|Page 5 of 31:||              |
|Index||302 reviews in total|
This is a great Sci-Fi movie made with just $16,000,000. It's filmed in
L.A., and, if you know something about filming costs, you know that
$16,000,000 is a ridiculous budget AND that L.A. is one of the more
expensive places to film in.
But this movie has something many other ones don't: a good plot!
The 13th Floor changed my way to think a movie by showing me a great film that has almost no special effects. The story doesn't need them, they'd have probably degraded the movie, contaminating its plain noir atmosphere. This is even more relevant if you think that it's a Sci-Fi movie, so a genre that usually (together with action movies) exceeds in special effects and stunning scenes.
I've been so lucky to watch it years before the "other so-called similar" movie (that actually isn't similar at all) which partially overshadowed this masterwork, so I appreciated The 13th Floor much more (and never really appreciated too much the other one, that would have been nothing without special effects).
I suggest everyone who likes good stories (not only Sci-Fi) to watch this great movie, I ensure no one will regret.
I think that The thirteenth floor is far superior to Matrix. Actually, I almost walked away from the first of Wachowski's "masterpiece", so hollow and childish and CGI-ridden it seemed. The thirteenth floor has superb acting, great locations and touching music (especially in the scene when the "end of the world" is discovered by Doug). There is great chemistry between the main characters, and the dialogue is very believable and authentic all along. It is surprising that there are no plot holes in a relatively complex story. This movie is for adults, not for post-puberty greenhorns (that's Matrix' audience). No offense, it's just an opinion of a grown, experienced person.
Very thought provoking, and leads you to wonder, "At what point does it stop so I can wake up?" I love how most of the actors play characters in more than one level of the reality, lending a dream-like sense of "deja-vu" to each new level.
Well, at first sight it looks like a common B-movie. But nice surprise !
acting and directing is very clean, temperate. Special effects are just
there to strengthen the plot, and that plot is damn' interesting.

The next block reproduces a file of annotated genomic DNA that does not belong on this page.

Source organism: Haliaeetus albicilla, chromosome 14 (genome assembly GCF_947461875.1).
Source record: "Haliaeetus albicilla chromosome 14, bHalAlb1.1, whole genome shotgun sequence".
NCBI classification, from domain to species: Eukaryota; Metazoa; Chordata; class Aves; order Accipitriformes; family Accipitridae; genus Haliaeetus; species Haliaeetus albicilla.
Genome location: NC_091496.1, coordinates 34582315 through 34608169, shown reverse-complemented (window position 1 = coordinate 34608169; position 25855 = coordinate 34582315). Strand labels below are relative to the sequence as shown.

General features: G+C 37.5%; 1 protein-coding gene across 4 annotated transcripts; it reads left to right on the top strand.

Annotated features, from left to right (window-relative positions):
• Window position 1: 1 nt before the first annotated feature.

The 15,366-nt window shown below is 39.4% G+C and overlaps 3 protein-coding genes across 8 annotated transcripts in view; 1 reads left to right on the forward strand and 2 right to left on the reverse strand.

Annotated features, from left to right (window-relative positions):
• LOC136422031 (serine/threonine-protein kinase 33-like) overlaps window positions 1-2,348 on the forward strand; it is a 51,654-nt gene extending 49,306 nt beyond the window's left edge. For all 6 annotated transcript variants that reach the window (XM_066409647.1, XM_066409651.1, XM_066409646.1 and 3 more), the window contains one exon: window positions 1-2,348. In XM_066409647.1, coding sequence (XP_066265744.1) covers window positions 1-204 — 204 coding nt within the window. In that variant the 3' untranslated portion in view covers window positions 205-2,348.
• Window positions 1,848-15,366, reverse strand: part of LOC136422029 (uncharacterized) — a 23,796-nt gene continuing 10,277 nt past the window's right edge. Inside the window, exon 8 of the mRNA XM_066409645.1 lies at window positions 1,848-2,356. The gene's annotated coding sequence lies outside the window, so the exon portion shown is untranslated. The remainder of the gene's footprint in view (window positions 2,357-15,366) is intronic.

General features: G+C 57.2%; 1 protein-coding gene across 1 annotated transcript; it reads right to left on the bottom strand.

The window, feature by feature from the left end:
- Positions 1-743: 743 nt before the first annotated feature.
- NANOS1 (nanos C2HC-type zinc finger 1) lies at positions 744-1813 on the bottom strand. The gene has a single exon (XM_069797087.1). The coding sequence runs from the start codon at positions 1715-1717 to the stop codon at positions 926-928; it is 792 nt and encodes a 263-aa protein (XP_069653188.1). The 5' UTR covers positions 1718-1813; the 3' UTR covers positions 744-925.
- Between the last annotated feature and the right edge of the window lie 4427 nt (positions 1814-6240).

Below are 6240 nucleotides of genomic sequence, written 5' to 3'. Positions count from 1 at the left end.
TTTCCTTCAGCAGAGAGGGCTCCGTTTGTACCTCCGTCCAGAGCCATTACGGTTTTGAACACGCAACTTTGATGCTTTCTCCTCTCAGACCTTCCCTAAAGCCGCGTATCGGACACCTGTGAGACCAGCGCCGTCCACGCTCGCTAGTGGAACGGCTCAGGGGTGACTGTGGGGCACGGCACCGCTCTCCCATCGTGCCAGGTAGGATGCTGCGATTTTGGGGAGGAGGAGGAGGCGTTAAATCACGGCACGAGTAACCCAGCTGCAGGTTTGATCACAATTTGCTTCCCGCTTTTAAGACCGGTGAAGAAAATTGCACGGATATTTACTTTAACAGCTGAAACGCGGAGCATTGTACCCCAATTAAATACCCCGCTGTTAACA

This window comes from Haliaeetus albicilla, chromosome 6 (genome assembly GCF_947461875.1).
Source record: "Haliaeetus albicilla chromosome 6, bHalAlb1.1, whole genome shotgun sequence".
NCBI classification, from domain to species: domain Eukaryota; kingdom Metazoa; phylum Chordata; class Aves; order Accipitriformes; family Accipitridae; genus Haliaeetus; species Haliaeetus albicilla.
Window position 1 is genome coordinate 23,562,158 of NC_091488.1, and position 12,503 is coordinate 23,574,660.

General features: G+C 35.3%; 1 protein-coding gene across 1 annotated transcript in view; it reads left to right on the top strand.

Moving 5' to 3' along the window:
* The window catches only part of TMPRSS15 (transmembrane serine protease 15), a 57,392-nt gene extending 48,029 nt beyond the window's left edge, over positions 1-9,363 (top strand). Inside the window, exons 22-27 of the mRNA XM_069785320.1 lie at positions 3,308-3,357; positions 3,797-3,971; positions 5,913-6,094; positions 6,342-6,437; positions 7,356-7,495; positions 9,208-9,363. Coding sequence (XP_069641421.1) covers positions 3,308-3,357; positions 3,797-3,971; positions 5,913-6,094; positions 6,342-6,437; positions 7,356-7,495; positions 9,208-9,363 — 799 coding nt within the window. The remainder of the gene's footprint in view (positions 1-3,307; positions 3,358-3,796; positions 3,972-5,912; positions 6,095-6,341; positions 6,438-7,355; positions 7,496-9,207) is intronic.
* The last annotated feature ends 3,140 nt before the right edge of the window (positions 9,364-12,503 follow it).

Descartes's quotation (I think Therefore I am) was very well
Of course this movie reminds the Matrix. But the story is better and the special FXs don't invade the screen as they do in the Matrix.
It seems that some people remember that a sci-fi movie does not just need tremendous effects. Good work guys, carry on.
My rating : 10/10
*** This review may contain spoilers ***
I have to admit that this one got beyond me from time to time so these
are just some impressionistic shards.
It's about a software engineer (Craig Bierko) whose boss (Armin Mueller-Stahl) is murdered, sliced to pieces in fact, one night in Los Angeles. The police come to suspect him. Bierko feels that the clues to the recent murder lie in the past, in Muehler-Stahl's youth, in the Los Angeles of 1937. Mueller-Stahl has been working on a device that sends the user back in time and it's possible that he has been leading a double life, one in modern LA and the other in 1937 LA. When the subject's consciousness is transferred, it loses awareness of itself and assumes a different, time-specific identity that does not remember the future. Bierko has his friend and co-worker (Vincent D'Onofrio) send him back for two hours. (Anything more than one hour is dangerous.) The machine has a glitch or something and before you know it, there are several people switching back and forth from past to present. One of them is Gretchen Mol, which is nice.
It's all pretty jumble and confusing to me and seems mainly an excuse for magnificent displays of computer-generated images, bars of laser-light like, and all the expectable rest. Splendid production design, though, in both parallel worlds.
Mueller-Stahl is always reliable and Gretchen Mol is a beautiful young woman. Craig Bierko has a talent that seems made for TV. His performance is adequate but illustrates the limits of his range. George Clooney with a voice that squeaks when it expresses excitement. Very good performance by D'Onofrio with a face and demeanor that could go either way.
Have you seen the Los Angeles of 1937 in "Chinatown"? (If you haven't, then do so at once, I implore you.) It's all sunny and bright. Fewer cars, less smog. Fewer people, more orange groves and flowers. This 1937 Los Angeles is dark and wet, just like the Los Angeles of the present. Everything is dark. Even the offices of the software company are dark. I'll bet the surgical teams are performing laparotomies in total blackness. Well, maybe a candle or two. It's just a silly fad, this dark lighting.
In fact, considering that another movie about time travel and solving a murder was released about the same time, "Deja Vu" with Denzel Washington, I'm beginning to wonder if time travel to solve a murder isn't liable to become a craze in and of itself. It would be nice if it were a genuine possibility. I'd like to go back to 1937 Los Angeles myself, but only with my present consciousness intact, so I could buy up all the real estate and discover Lana Turner in Schwab's Drug Store.